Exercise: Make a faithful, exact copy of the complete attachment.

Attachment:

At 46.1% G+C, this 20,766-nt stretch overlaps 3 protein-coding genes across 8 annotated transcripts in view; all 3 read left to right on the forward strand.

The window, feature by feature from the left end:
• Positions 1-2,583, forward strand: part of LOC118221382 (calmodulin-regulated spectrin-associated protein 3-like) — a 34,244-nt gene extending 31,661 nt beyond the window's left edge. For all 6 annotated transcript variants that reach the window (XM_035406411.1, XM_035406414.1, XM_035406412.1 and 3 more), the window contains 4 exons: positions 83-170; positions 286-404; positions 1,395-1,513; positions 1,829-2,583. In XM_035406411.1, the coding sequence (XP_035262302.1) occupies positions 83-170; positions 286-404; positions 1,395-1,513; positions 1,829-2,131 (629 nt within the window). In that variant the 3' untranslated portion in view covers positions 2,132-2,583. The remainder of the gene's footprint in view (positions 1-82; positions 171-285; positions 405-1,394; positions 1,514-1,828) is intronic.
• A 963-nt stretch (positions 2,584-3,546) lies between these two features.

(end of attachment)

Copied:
At 46.1% G+C, this 20,766-nt stretch overlaps 3 protein-coding genes across 8 annotated transcripts in view; all 3 read left to right on the forward strand.

The window, feature by feature from the left end:
• Positions 1-2,583, forward strand: part of LOC118221382 (calmodulin-regulated spectrin-associated protein 3-like) — a 34,244-nt gene extending 31,661 nt beyond the window's left edge. For all 6 annotated transcript variants that reach the window (XM_035406411.1, XM_035406414.1, XM_035406412.1 and 3 more), the window contains 4 exons: positions 83-170; positions 286-404; positions 1,395-1,513; positions 1,829-2,583. In XM_035406411.1, the coding sequence (XP_035262302.1) occupies positions 83-170; positions 286-404; positions 1,395-1,513; positions 1,829-2,131 (629 nt within the window). In that variant the 3' untranslated portion in view covers positions 2,132-2,583. The remainder of the gene's footprint in view (positions 1-82; positions 171-285; positions 405-1,394; positions 1,514-1,828) is intronic.
• A 963-nt stretch (positions 2,584-3,546) lies between these two features.